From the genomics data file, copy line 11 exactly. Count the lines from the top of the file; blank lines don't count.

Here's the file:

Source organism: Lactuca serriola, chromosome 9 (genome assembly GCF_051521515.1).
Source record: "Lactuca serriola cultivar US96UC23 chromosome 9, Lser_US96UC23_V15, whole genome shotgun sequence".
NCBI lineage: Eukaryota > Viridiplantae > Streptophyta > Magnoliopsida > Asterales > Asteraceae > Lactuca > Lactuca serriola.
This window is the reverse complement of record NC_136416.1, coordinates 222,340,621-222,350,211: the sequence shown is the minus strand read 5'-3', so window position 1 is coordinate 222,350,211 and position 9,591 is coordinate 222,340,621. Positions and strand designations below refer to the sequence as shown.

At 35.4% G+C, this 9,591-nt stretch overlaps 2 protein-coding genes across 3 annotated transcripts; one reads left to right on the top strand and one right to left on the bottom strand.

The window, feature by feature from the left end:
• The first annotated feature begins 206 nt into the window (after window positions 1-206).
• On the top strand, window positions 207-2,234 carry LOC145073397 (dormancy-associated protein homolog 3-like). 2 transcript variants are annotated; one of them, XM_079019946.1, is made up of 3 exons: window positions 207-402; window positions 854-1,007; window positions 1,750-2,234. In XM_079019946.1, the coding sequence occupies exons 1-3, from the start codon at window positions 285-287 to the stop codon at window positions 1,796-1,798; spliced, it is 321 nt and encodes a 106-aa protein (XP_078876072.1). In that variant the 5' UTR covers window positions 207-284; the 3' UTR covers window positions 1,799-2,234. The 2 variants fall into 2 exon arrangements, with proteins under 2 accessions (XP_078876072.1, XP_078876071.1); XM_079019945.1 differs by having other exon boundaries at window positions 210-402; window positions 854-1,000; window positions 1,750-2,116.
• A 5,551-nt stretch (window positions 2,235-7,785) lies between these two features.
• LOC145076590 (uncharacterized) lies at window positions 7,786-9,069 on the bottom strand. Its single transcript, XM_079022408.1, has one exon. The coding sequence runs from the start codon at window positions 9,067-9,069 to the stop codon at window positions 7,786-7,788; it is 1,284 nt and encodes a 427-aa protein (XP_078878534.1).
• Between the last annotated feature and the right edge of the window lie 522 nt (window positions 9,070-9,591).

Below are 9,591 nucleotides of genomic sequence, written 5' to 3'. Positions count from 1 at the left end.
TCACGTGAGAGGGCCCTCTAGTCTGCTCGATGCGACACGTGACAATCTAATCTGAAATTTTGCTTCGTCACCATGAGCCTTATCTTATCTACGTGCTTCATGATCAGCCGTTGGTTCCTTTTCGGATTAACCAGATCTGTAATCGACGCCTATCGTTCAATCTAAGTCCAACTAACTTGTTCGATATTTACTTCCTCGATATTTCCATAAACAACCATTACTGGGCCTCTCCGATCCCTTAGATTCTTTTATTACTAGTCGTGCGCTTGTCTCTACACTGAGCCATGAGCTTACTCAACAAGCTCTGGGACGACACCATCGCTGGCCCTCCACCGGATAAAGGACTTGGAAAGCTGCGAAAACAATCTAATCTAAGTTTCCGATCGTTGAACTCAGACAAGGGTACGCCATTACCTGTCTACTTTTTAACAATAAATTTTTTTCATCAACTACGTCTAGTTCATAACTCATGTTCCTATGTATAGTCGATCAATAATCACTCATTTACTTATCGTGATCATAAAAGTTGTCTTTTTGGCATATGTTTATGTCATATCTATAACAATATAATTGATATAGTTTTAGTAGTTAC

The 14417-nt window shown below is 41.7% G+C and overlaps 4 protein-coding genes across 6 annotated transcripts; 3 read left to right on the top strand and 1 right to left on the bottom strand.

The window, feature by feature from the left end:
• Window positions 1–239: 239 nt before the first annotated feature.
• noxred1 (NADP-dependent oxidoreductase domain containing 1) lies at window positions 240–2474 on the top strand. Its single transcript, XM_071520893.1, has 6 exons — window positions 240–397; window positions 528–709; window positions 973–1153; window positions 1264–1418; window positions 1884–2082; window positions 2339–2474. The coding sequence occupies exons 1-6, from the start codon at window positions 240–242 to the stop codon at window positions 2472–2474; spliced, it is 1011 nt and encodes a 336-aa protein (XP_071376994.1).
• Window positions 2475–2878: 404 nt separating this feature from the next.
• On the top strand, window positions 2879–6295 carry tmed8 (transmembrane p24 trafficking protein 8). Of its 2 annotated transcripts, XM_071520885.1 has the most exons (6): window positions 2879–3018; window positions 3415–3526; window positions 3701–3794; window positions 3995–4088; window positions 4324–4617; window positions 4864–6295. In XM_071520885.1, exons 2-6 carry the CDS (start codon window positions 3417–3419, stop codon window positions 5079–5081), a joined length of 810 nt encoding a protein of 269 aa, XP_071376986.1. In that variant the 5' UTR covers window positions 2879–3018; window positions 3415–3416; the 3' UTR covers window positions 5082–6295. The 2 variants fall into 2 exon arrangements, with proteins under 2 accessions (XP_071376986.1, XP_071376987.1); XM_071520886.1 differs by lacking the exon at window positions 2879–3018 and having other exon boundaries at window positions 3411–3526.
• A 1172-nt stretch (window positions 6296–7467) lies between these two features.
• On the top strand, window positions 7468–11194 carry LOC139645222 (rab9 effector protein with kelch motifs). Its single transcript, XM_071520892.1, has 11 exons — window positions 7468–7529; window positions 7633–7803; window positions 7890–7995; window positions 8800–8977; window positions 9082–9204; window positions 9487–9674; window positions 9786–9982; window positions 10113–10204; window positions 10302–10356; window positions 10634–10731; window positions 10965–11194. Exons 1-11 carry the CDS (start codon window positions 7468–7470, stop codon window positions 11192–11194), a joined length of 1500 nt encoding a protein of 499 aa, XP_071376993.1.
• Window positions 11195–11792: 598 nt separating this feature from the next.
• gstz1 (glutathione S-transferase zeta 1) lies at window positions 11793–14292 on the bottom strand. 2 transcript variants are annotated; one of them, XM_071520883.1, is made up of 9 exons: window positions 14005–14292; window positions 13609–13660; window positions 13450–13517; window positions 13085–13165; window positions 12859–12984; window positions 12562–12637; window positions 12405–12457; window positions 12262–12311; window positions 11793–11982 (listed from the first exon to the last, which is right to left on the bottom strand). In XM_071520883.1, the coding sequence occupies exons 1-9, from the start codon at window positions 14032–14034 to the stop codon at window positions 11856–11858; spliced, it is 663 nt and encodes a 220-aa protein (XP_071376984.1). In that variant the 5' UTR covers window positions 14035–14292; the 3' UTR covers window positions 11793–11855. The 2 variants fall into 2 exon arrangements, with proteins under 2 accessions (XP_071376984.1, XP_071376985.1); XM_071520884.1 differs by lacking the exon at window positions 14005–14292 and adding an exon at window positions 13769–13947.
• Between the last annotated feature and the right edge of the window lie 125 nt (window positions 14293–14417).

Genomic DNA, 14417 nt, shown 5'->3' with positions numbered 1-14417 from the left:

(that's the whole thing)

• Between the last annotated feature and the right edge of the window lie 522 nt (window positions 9,070-9,591).